I went to Centralia PA the other day.

You can’t even fathom how depressing it really is.

In case you didn’t know (which I didn’t until I saw a post by Anthracite a while ago), Centralia is the site of the largest mine fire in the United States. In 1962, the fire started, and it caught a vein of coal on fire which has been burning ever since. In 1986, the government started to evacuate the people from the town so as of now there are approximately 20 people left. It’s become the equivalent of Love Canal around here; in fact, I think it’s still a Superfund site. The people around there think that the government wants to chase them away in order to dig the coal out of the ground and profit from their misfortune, even though there’s abundant evidence that the fire is not going to be able to be stopped. It’s all a big mess, if you ask me.

I went when there was a whole lot of snow on the ground, so I didn’t get the full effect of it, since I couldn’t see the steps leading to nowhere all over the place. I did, however, see the most obvious indication of a fire. It looked like a moonscape, smoke everywhere. How sad. And there was a house about 30 meters from the fire.

It’s gone from a town of 1,100 people to a town of 20. What a tragedy.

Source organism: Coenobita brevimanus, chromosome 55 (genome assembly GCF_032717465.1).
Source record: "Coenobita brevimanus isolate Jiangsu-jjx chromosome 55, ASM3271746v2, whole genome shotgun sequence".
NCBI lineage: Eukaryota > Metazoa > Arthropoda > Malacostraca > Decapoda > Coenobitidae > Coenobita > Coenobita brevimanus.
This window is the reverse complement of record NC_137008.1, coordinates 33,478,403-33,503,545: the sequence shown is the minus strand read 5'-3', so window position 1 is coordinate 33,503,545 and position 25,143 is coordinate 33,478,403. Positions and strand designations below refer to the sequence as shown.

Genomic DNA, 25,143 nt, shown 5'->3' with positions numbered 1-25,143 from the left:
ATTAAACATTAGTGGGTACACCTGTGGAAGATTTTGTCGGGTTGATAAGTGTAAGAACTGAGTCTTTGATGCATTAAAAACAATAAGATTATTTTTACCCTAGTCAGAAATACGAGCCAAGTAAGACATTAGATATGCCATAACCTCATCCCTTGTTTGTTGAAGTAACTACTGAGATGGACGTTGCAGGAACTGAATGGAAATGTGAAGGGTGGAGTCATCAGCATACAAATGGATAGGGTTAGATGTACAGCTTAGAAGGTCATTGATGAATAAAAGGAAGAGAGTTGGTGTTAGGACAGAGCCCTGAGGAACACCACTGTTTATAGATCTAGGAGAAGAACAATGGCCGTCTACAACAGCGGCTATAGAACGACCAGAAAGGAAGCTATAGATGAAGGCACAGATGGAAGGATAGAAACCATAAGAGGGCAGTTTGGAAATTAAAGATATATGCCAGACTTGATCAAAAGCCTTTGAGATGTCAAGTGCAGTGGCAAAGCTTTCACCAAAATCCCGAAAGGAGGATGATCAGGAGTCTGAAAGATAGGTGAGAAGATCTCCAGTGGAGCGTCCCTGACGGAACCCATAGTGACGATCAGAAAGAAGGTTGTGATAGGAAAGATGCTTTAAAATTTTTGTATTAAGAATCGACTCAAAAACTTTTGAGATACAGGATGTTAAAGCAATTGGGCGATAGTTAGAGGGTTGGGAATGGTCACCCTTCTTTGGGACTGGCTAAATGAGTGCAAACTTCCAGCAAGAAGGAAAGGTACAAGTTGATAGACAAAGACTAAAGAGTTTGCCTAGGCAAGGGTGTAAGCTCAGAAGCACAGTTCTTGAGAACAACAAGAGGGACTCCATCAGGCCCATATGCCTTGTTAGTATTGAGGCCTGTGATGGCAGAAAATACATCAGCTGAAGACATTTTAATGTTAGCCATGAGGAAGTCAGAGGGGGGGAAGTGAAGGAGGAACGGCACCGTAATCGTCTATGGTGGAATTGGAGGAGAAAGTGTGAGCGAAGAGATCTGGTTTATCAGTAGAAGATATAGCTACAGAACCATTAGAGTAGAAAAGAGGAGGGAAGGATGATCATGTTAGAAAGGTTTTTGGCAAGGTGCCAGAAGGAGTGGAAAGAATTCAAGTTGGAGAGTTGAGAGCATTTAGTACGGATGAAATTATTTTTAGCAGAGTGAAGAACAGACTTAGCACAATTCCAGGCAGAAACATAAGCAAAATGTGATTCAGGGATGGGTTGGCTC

There are lots of websites around with better pictures than I have. Perhaps the best is this one, although a Google search will net you a considerable variation. If I can, I’ll post the pictures I took while I was there.

Truth be told, it was one of the most incredible things I ever saw, and at the same time it was one of the saddest. One of the condemned buildings burned down recently, the Speed Spot, the last business that existed there. It had closed long before and was condemned for destruction, but it was still one of the last buildings there. There are others just waiting to be torn down, vandalized and wrecked beyond recognition with numbers indicating their condemnation spray painted on the front of them. Yet people still stay, since they’ve never lived anywhere else and they want to stay, their houses propped up with brick supports since their neighbors are gone and their houses torn down.

I’m gonna go back this summer to get some good pictures, and with luck I’ll get to talk to the locals and get an idea of what it was really like back when the town was a bustling, booming coal town, because right now there’s almost nothing left.

I said it before, and I’ll say it again: what a tragedy. :frowning:

Sad. Very sad.

i remember hearing about this town on the news on and off all my life. many people in this town fought to stay there and fought the fires. it is an amazing town and story.